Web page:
Writer Wednesday: Meet Rachael Miles

Author Rachael MilesWelcome, all, to Writer Wednesday!

This week I’m excited to bring you Regency historical romance author, Rachael Miles. Regency is my favorite subgenre of romance, and I’m squeeing because I’ve found a new author for my “must read” list – I hope you add her books to yours, as well.

Settle in (hopefully before the air conditioner, if it’s as hot where you are as it is here in Virginia – goodness gracious!) and enjoy as you get to know Rachael a bit better, and then find out about her latest release, Chasing the Heiress!

Heart shaped book pagesWhich type of romance do you love most, and why?

I’m a pretty omnivorous reader, and I love all sorts of romance. But of course, historicals hold a special place on my shelf. I especially enjoy ones that evoke a real sense of the period, whether by describing the furnishings or the dresses or the ways that people interacted differently than we do now. And if those historicals can include a bit of suspense all the better!

Name one interesting thing you learned in researching/writing your last book.

I knew that women followed the camps during the Napoleonic wars, but I hadn’t realized that 4-5 officers from every regiment could take their families with them. In Chasing the Heiress, the heroine Lucy learned how to nurse from working in the field hospitals, so I also had to learn what treatments would have been used in sewing up gunshot wounds or in treating them after. It was fascinating – and a bit terrifying – to read what were considered to be helpful treatments.

jtdName two things people don’t know about you.

1. I tend to name the wild life in my backyard. The groundhog is Eleanor. The two chipmunks who live in the retaining wall are Pyramus and Thisbe.

2. I find historic gardens fascinating, and I love touring them. Most recently I visited the small—but very interesting—Shaker garden at the Shaker village in Chatham, NY. Perhaps this is part of what made Sophia Wilmot in Jilting the Duke such a special character for me.

What fellow romance author do you recommend reading, and why?

Who I recommend usually depends on what sorts of stories the person I’m talking to likes. If they want something tender, I point out Jodi Thomas, If they want something sparkling, I say Cathy Maxwell.  If they want something spicy, I recommend Christine D’Abo. If they want a story with multicultural characters, I suggest Jenny Holiday’s contemporaries. If they want YA, I’d suggest Kara Bietz’s debut YA novel coming out in November, Until I Break. I’m reading an advance copy, and it’s gripping!

TypewriterWhat one piece of advice do you wish you’d had when first starting out?

Write every day. Whether just a sentence or a paragraph, don’t wait for inspiration or large blocks of time. Just write: you can revise later. I learned this when I first began writing professionally as an academic, and it’s a lesson that served me well when I started writing novels.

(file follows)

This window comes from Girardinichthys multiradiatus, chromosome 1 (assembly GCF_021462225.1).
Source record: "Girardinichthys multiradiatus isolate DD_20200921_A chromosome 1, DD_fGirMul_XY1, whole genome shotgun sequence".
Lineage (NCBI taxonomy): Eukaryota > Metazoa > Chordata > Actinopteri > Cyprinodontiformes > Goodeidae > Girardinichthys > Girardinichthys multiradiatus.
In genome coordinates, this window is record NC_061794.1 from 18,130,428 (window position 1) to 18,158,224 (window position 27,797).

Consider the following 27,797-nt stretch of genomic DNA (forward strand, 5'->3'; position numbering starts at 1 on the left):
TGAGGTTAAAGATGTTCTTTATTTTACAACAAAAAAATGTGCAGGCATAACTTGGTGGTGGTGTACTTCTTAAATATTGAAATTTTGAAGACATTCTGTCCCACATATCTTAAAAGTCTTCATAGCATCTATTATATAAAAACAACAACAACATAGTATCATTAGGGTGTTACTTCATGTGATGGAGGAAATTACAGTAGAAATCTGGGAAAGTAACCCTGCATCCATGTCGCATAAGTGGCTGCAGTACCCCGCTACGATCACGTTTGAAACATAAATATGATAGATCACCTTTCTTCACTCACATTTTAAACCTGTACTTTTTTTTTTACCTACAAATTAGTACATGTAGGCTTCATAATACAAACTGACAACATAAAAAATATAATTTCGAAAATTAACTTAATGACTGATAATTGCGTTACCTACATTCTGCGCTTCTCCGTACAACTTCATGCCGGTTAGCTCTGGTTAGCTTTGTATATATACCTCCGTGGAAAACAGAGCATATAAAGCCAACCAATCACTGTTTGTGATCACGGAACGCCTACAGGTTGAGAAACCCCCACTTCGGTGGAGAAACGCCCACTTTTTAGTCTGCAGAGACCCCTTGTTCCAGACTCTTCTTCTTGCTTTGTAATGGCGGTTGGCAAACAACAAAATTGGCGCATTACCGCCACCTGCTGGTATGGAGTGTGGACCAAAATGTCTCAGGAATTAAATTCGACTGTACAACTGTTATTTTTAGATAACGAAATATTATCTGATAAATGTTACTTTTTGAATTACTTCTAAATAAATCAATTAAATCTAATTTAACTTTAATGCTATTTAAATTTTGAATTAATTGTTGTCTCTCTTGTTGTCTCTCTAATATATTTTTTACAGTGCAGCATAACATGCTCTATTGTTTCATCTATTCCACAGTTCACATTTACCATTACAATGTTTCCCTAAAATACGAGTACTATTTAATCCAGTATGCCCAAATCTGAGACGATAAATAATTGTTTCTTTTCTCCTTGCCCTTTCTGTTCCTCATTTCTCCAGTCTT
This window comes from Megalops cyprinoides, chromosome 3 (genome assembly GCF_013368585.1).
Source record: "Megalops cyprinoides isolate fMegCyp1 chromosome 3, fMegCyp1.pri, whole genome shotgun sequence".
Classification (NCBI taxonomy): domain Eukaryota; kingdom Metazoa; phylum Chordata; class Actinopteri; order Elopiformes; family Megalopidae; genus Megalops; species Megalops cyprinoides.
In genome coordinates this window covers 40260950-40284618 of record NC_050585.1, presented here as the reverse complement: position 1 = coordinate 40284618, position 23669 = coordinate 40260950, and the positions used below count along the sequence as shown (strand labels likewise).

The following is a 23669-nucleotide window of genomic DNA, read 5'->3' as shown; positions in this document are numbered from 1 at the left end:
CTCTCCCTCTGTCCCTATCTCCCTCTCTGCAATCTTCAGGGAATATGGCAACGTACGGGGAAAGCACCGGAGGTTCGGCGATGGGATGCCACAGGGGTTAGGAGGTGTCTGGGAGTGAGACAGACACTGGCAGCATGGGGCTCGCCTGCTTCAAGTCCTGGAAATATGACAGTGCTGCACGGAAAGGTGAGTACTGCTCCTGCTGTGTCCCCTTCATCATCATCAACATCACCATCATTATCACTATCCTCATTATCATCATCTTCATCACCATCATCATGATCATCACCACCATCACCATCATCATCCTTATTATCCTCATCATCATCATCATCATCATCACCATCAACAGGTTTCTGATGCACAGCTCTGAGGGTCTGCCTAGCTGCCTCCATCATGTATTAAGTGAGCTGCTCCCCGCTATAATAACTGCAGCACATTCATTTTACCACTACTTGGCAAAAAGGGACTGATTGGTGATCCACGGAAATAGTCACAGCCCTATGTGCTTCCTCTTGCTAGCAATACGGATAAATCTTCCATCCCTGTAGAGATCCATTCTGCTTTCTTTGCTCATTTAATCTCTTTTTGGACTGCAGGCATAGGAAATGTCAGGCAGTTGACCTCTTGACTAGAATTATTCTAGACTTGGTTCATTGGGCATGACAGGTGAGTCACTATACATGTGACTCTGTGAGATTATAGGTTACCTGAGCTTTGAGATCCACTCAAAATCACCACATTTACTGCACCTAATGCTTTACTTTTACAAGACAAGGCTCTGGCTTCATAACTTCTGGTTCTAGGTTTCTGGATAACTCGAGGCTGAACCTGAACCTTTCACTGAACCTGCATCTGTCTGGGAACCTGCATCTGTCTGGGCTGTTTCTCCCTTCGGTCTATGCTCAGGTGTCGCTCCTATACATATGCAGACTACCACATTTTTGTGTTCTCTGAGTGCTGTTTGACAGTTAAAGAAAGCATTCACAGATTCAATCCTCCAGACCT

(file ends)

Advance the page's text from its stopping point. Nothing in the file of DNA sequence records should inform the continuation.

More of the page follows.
What’s your favorite romance novel of all time, and why?

When I was a child, I discovered The Perilous Gard, a Newberry Honor book by Elizabeth Marie Pope. The story follows a girl in the Renaissance who is exiled through no fault of her own by Elizabeth I to a distant estate. She stumbles over a mystery that she must solve or lose the young man she has come to love. It was my first real experience with historical fiction and with self-determinative young women protagonists. I read it over and over.

cthA Bit on Chasing The Heiress

Heiress on the Run

Lady Arabella Lucia Fairborne has no need of a husband. She has a fine inheritance for the taking, a perfectly capable mind, and a resolve as tough as nails. But what she doesn’t have is the freedom to defy her cousin’s will—and his will is to see her married immediately to the husband of his choosing. So is it any wonder that she dresses herself as a scullery maid and bolts into the night? 

Colin Somerville’s current mission for the home office is going, well, poorly. Of course, who would have expected otherwise for a rakish spy tasked with transporting a baby to the care of the royal palace? But when, injured and out of ideas, Colin stumbles upon a beautiful maid who knows her way around children, it seems salvation has arrived. Until he realizes that though Arabella may be able to help him survive his expedition, he may not escape this ordeal with his heart intact…

Buy Chasing the Heiress here: 

Barnes and Noble | iBooks | Amazon 

writingA Bit On Rachael:

Rachael Miles writes romance novels set in the British Regency. Jilting the Duke and Chasing the Heiress—the first two novels in her debut series The Muses’ Salon, published by Kensington Zebra Shout—received 4-star reviews from RT Book Reviews and positive notices in Publisher’s Weekly.

Identified as a ‘strong new voice’ by Mary Jo Putney for Omnivoracious.com, Miles is a former professor of book history and nineteenth-century literature. Miles lives in the woods with her indulgent husband, three rescued dogs, an ancient cat, and a herd of deer who love her vegetable garden.

Want to connect further with Rachael? Find her here:

Website | Twitter | Facebook |  Goodreads |  Pinterest

Thank you so much for joining us, Rachael! You’re positively delightful. 

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